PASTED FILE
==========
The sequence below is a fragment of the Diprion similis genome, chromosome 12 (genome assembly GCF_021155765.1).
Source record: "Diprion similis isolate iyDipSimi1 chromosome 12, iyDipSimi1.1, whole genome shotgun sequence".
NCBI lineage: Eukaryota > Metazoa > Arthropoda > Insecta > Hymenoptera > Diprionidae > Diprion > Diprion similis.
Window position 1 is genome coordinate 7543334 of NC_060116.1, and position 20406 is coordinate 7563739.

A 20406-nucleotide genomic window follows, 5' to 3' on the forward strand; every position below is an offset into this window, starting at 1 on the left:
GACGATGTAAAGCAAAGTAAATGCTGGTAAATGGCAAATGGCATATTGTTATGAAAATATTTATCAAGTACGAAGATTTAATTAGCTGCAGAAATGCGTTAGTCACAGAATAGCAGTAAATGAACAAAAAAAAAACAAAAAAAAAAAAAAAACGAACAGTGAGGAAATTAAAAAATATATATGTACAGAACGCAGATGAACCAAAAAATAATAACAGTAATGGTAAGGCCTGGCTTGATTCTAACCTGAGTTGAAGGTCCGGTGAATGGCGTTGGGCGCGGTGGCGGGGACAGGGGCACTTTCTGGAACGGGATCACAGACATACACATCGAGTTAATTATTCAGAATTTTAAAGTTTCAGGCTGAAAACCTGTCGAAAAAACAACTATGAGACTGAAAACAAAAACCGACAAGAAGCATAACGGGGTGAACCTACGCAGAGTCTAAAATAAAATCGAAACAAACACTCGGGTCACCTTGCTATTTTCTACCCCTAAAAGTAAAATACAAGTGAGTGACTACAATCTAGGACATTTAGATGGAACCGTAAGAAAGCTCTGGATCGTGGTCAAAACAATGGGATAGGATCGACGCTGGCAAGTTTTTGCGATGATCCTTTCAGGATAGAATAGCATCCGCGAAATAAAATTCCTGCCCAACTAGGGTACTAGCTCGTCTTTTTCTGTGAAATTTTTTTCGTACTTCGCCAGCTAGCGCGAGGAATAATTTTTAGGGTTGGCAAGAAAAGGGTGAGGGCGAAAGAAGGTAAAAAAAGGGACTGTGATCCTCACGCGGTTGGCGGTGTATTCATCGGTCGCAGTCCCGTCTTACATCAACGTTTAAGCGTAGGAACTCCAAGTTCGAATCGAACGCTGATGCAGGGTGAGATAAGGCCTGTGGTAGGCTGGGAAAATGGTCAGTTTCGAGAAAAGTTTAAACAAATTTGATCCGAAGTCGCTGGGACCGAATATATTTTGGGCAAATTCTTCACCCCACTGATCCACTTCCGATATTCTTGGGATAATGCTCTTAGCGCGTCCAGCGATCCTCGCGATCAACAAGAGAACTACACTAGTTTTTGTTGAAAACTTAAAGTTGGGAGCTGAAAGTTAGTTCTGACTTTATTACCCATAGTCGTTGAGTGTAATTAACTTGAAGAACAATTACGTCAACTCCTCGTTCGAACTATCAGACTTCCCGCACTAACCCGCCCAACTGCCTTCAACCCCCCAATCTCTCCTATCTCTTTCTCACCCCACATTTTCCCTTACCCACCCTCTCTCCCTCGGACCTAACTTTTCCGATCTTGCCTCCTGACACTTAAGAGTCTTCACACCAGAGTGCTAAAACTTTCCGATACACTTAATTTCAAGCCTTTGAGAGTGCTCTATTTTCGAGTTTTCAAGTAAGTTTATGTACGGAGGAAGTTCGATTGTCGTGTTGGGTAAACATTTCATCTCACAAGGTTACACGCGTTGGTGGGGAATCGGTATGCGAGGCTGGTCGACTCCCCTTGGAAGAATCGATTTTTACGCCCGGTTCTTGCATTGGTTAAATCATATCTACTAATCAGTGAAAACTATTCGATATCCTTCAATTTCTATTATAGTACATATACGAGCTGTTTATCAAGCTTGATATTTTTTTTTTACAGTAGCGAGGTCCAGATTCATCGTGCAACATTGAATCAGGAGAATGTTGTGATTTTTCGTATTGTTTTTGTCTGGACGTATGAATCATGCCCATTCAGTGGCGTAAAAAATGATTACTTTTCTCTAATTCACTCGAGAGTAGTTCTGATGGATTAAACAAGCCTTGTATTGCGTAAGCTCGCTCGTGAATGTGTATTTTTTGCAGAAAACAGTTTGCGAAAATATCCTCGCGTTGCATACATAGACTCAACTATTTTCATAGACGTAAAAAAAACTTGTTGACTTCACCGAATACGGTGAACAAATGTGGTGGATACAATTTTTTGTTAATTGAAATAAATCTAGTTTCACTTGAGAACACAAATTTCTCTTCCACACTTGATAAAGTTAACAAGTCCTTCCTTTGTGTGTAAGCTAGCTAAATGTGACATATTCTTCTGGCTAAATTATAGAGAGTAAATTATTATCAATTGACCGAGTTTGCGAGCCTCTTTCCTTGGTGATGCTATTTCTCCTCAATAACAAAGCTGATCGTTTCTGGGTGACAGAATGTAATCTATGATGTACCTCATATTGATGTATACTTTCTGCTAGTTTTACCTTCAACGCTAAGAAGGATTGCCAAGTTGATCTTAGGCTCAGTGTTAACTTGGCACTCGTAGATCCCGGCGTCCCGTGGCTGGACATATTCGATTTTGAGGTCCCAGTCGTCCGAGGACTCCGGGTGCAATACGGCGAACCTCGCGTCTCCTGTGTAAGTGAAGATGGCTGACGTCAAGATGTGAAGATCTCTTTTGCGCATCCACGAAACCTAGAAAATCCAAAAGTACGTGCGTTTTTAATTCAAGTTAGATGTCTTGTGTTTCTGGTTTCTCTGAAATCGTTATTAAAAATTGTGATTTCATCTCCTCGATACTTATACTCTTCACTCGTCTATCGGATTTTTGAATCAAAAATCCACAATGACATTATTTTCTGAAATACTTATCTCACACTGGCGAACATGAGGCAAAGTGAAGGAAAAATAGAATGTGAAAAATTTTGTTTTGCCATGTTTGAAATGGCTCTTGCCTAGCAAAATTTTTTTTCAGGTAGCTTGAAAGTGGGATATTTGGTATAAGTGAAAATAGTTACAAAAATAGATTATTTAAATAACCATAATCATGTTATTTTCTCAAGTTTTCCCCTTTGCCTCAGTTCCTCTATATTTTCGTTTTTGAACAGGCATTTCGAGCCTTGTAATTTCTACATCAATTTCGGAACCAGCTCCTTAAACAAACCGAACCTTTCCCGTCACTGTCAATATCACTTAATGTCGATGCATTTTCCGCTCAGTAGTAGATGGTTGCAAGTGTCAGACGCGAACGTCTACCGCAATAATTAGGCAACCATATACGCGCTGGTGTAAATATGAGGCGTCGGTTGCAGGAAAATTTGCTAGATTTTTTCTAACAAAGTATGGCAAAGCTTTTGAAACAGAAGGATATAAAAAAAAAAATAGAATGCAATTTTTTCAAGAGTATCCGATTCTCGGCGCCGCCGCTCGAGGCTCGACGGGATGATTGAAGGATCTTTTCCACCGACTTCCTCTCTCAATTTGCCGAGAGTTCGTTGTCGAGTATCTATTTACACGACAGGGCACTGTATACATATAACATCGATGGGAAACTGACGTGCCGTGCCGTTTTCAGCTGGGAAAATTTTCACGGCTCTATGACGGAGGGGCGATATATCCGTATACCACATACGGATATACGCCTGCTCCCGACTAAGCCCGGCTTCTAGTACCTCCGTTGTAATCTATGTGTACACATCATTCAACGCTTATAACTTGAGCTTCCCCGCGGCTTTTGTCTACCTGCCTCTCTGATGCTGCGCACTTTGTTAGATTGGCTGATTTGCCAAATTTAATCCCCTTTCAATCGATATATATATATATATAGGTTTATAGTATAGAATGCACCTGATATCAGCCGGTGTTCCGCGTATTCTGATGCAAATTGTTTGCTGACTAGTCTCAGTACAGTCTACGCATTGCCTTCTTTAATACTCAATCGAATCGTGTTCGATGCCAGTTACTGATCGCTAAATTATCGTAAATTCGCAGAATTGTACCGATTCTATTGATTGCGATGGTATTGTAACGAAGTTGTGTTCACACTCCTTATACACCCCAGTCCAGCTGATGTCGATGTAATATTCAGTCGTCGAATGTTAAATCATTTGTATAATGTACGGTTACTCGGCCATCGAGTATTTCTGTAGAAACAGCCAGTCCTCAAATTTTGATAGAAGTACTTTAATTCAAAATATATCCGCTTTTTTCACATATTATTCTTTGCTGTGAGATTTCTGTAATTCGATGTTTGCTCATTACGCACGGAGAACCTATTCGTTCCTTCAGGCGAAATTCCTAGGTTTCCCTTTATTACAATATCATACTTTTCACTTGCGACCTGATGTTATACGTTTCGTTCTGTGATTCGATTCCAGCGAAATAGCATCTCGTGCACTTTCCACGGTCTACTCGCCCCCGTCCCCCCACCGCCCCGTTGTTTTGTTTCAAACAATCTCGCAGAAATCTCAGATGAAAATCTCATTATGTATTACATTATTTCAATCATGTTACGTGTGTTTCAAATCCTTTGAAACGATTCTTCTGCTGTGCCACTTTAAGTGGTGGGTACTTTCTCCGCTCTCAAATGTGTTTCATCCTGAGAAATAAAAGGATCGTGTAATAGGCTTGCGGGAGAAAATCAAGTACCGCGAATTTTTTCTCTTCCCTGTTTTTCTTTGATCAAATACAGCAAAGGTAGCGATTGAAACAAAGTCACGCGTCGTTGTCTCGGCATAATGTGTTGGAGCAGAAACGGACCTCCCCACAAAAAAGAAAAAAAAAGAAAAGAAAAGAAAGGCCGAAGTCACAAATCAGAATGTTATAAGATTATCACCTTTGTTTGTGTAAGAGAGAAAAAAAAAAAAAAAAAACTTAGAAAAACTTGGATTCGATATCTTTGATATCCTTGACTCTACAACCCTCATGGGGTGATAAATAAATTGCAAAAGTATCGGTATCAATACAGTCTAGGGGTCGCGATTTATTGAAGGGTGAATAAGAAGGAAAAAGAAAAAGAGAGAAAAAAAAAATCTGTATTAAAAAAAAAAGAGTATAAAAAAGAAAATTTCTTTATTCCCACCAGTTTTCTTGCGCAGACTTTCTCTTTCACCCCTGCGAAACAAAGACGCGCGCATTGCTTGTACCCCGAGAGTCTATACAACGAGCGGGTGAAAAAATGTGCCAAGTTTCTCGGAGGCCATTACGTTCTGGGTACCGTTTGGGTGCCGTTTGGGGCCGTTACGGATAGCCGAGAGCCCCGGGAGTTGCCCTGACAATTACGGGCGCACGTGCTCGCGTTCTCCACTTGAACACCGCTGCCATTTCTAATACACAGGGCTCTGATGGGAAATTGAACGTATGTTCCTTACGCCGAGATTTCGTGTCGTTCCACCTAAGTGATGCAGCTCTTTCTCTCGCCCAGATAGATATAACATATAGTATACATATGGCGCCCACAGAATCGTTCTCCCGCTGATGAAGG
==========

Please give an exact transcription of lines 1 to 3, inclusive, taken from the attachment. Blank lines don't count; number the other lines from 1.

The sequence below is a fragment of the Diprion similis genome, chromosome 12 (genome assembly GCF_021155765.1).
Source record: "Diprion similis isolate iyDipSimi1 chromosome 12, iyDipSimi1.1, whole genome shotgun sequence".
NCBI lineage: Eukaryota > Metazoa > Arthropoda > Insecta > Hymenoptera > Diprionidae > Diprion > Diprion similis.